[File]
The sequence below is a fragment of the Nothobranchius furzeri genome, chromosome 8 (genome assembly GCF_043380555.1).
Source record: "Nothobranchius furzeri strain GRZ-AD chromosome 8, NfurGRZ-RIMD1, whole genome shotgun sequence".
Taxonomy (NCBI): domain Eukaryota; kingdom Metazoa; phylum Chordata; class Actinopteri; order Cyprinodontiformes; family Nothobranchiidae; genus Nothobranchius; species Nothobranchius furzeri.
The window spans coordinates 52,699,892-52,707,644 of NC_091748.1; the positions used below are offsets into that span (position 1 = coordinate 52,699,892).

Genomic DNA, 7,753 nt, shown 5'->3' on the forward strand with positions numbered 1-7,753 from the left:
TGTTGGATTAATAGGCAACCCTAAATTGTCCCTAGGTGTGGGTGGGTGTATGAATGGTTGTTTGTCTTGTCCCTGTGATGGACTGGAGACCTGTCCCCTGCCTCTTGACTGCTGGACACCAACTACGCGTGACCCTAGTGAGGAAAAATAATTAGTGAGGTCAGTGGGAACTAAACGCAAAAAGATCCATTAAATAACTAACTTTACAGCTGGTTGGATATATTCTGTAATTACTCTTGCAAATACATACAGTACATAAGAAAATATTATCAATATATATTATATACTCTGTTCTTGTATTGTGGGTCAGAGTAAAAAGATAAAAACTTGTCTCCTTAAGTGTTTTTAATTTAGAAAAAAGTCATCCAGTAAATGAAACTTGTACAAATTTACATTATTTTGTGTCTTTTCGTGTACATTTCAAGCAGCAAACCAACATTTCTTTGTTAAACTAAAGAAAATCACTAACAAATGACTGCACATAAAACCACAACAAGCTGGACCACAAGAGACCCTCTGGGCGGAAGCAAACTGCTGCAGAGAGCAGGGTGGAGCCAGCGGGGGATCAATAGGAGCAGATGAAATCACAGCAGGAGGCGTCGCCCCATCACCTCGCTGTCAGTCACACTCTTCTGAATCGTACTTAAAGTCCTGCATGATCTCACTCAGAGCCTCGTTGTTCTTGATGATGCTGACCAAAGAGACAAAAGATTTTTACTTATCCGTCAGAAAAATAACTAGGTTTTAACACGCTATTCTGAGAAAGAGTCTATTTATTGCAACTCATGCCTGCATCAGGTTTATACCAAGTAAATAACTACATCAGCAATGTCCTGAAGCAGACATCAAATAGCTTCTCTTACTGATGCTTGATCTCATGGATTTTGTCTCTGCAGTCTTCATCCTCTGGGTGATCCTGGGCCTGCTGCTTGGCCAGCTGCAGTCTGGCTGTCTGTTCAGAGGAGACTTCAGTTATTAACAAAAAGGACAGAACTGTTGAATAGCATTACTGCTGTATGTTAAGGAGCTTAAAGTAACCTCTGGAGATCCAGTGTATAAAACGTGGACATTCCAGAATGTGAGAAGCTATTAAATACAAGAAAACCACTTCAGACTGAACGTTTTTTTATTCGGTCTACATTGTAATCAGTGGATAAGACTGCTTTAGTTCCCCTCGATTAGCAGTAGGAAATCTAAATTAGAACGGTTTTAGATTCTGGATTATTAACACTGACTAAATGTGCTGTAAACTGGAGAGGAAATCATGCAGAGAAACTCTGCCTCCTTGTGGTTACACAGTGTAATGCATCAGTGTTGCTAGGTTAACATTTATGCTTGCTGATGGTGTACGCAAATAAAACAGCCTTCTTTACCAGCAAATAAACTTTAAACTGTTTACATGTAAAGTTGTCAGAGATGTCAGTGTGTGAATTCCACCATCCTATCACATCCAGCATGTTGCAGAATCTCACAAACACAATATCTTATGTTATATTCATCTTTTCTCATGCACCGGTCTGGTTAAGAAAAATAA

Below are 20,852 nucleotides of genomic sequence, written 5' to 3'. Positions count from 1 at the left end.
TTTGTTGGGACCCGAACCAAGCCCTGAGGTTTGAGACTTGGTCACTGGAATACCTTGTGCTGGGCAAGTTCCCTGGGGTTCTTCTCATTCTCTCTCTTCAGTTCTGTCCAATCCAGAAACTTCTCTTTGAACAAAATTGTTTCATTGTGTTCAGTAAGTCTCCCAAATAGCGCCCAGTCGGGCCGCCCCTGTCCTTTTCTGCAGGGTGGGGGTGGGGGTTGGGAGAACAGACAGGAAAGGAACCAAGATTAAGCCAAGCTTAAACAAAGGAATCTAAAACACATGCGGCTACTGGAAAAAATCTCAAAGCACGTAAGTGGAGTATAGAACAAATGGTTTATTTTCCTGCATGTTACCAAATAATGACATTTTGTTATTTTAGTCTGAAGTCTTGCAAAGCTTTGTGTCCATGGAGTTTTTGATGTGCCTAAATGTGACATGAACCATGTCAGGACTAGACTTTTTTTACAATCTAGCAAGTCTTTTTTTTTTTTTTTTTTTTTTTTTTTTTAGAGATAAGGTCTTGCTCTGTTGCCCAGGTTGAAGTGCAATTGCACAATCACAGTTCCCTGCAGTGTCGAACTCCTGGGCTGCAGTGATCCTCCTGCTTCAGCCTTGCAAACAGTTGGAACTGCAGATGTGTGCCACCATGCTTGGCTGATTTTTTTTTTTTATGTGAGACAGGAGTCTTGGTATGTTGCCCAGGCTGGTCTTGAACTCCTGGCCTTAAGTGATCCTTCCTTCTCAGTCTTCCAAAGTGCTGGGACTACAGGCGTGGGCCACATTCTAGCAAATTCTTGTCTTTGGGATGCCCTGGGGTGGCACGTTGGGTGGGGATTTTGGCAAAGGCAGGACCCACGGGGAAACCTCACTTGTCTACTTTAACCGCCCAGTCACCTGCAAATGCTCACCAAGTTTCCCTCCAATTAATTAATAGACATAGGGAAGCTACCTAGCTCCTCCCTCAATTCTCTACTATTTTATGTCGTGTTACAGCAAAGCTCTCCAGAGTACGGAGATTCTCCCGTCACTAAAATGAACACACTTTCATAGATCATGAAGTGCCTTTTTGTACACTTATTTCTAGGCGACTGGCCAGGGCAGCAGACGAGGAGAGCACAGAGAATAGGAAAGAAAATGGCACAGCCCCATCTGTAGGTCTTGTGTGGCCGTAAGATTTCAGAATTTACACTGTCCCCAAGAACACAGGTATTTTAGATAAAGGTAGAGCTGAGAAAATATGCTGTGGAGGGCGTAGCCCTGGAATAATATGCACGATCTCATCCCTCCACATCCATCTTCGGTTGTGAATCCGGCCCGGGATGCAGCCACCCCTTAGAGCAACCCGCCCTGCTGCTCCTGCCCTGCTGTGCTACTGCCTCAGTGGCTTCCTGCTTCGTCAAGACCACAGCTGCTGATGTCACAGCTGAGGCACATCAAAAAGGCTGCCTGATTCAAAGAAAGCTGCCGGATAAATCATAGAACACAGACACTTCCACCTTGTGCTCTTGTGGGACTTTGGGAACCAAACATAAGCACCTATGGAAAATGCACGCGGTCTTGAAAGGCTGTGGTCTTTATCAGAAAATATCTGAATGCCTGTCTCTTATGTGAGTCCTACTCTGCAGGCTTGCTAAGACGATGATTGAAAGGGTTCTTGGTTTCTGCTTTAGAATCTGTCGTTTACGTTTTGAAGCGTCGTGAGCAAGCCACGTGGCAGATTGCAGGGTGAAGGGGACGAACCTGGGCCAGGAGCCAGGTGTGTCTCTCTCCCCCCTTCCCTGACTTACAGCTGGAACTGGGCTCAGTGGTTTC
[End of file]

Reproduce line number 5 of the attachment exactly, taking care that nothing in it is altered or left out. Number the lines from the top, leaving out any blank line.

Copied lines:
Genomic DNA, 7,753 nt, shown 5'->3' on the forward strand with positions numbered 1-7,753 from the left: